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The Saxons

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Earliest Times

The Saxons The Normans Late Medieval
Tudor Times Stuarts and Georgians Victorian age to Modern Times Today





There may have been a wooden church
on the site from c700


W
e can assume that the causeway and ferry crossing continued into Saxon times and no doubt this encouraged the growth of a Saxon settlement by the eastern landing point   Shoreham takes its name from the Saxon ‘ham’ meaning the home or dwelling place near the shore.  Other Saxon settlements soon began to appear in the Adur Valley, most doubtless on the sites of earlier villages.   In addition to establishing themselves on the old hill-forts on the high points of the Downs they settled at and named many places in the neighbourhood and elsewhere.   The Saxon endings of “ham”, “ing” and “ton”, common in the Adur Valley, indicate where Saxon communities lived. 

From earliest times small boats would have plied back and forth along the Adur loaded with cargo.   Downstream went raw materials such as Horsham slabs for roofing, but the most important in any period would have been the timber from the Wealden forests to provide wood for houses, shipbuilding, tools and fencing on the relatively treeless Downs and coastal pain.   At certain periods in history other raw materials such as iron ore, clay and charcoal were ferried downstream.   Upstream the boatmen laboured to bring grain, flour and other foodstuffs to feed both the farmers of the poor Wealden soils and the craftsmen who laboured there.   As knowledge of farming methods improved such cargoes began to include manure and lime (burnt chalk) to be spread on the clay soils of the Weald to improve their fertility.  As with all rivers, the Adur needed a port where the boatmen could transfer goods from the smaller craft used on the river to the larger, sea-going vessels.   By Saxon times, at least, this port was at Steyning, where routes were focused on the border between the high Downs and low Weald.   Inevitably people made their homes here and a market was established, so that by late Saxon times a sizeable town, with its own mint, had grown up.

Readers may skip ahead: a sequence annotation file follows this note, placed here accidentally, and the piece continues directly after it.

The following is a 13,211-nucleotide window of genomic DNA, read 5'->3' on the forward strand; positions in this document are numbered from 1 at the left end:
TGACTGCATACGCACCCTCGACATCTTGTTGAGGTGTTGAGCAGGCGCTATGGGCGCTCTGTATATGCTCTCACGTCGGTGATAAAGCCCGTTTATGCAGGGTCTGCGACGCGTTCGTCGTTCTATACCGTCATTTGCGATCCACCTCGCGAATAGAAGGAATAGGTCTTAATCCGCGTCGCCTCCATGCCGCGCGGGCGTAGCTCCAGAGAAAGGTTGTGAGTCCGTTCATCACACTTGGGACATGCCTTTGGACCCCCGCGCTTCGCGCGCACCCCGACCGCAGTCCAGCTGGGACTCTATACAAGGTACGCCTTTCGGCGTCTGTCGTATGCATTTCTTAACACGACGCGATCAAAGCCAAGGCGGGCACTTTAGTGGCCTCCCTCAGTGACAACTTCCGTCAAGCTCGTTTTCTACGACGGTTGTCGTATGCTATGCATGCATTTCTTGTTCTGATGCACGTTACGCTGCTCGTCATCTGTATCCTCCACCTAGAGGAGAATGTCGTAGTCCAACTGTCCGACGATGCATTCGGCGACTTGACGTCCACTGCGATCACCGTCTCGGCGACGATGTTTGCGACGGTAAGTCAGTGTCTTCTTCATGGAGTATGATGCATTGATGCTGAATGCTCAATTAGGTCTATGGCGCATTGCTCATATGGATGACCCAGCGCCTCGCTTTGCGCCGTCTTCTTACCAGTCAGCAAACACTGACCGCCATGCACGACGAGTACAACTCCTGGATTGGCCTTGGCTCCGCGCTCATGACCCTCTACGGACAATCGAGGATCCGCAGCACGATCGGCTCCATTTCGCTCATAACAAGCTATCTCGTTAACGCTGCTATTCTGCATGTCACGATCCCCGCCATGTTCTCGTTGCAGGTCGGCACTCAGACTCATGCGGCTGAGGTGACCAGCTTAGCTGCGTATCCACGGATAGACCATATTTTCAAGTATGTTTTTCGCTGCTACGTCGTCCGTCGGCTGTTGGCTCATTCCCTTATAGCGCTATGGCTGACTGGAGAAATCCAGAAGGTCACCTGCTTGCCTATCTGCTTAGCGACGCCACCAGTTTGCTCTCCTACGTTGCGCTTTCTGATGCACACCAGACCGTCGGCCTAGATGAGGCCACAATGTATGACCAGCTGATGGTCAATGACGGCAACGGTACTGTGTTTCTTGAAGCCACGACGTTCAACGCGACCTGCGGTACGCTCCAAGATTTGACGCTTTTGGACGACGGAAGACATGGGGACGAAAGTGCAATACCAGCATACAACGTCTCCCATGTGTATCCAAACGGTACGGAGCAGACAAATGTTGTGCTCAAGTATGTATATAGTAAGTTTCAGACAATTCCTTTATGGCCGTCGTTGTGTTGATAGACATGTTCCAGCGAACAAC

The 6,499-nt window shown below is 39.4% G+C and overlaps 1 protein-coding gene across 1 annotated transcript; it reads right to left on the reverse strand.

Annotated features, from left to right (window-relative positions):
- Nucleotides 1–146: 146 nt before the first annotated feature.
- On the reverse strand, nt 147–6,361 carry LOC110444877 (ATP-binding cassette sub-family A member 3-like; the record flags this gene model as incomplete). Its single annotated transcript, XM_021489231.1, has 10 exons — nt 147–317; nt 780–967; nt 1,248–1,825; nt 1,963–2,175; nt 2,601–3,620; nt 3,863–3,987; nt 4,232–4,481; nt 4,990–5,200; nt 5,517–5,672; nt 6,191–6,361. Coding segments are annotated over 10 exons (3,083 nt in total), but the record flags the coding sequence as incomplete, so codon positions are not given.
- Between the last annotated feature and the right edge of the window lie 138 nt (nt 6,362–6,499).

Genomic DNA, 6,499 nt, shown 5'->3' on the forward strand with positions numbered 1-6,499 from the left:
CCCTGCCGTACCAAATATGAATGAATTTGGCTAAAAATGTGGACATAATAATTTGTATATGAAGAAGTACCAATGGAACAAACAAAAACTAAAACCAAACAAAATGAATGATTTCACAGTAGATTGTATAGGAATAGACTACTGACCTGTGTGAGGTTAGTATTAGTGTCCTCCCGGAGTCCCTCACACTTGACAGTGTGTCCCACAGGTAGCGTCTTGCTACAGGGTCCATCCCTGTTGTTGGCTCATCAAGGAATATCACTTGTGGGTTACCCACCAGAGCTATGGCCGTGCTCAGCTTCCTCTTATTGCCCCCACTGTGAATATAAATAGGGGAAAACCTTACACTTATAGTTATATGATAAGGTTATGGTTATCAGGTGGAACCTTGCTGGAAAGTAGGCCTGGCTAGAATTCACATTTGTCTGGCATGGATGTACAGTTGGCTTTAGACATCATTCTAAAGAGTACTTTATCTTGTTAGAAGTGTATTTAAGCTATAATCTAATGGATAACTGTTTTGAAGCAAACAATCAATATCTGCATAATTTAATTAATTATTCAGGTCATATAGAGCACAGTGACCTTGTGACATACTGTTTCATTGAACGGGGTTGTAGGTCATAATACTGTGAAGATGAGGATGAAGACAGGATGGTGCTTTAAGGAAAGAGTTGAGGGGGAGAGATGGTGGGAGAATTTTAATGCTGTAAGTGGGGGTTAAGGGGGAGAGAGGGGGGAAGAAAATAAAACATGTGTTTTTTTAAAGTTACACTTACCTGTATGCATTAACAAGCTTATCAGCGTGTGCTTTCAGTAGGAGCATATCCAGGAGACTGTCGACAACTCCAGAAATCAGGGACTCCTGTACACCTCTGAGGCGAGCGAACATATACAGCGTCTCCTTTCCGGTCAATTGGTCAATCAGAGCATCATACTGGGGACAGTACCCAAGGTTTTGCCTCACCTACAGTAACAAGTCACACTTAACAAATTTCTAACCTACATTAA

The origins of Christianity in this country are hazy.   However, we know from the writings of Bede, an eighth-century Northumbrian monk, that a successful mission had been sent from Pope Gregory in Rome to Kent under Augustine in 597.   We are equally hazy about the origins of the first churches, but it seems probable that Christianity developed at different rates in different parts of the country.

St Wilfrid, the exiled Bishop of York, brought Christianity to Sussex in 681.   He was granted land by King Aethelwealh to build a cathedral at Selsey.   Shortly afterwards Caedwalla of Wessex conquered the little kingdom of the South Saxons, but allowed Wilfrid to continue his work, and himself became a Christian.   With the spread of Christianity through all the South Saxon kingdom came the building of churches.   These, of course, were at first of wood, but as the centuries passed they were replaced by more substantial buildings in stone.   As well as in the church of St Nicolas, Old Shoreham, the work of Saxon masons may still be seen at many places in Sussex, and nearby too – St Botolphs, further up the Adur, and at Sompting.

Perhaps as early as 850, but certainly before 900, the Saxons built the present church in Old Shoreham.  The traces are slight but the evidence of the Saxon foundation is clear if you know where to look.  The boundary wall on the south side displays the curved shape characteristic of a Saxon churchyard and the nave of the church retains some clues to its origins.

The first stone-built church of St Nicolas now forms the western end of the present structure.   The church would have consisted of a nave and chancel only, with squared rubble walls, small square or round headed windows high up, and a narrow and tall rounded chancel arch.  A tower at the west end came later and there are traces, on the north side, of the Saxon doorway which led into it. 

Doorways and windows would have been narrow and bridged on top with a flat stone.   On the outside Saxon masonry is very distinctive.   One of its best known features is long and short work at the corner of the building.  The simple long and short work – large vertical stone slabs set alternately with horizontal slabs - roughly put together is seen in the column marking the change of line in the middle of the exterior of the north nave wall.   This and the very simply constructed closed-up door arch a metre or so to the west of it are clearly of very ancient Saxon origin.   The arch led to the base of the tower in the old Saxon church.  The size and shape of this tower at the west end although long demolished can be seen on the plan and traced in the present building.   There are in addition two blocked-up Norman doorways, one on each side of the nave.

The ground plan suggests that the Saxon worshippers would have gathered around their priest standing at the junction of nave and chancel.    It is likely that many late Saxon services still tended to follow the Celtic tradition (as opposed to the Roman) with services in Old English and participation by all, but this was to change with the coming of the Normans.

It is a good idea to stand back and view the building as a whole from the outside.   By standing back and just looking you will probably be able to see quite plainly where the church has been extended in length and possibly also in width and height over the centuries.   This will help you with your exploration once you get inside.





Stone church built c850-900


Saxon stonework visible on the north side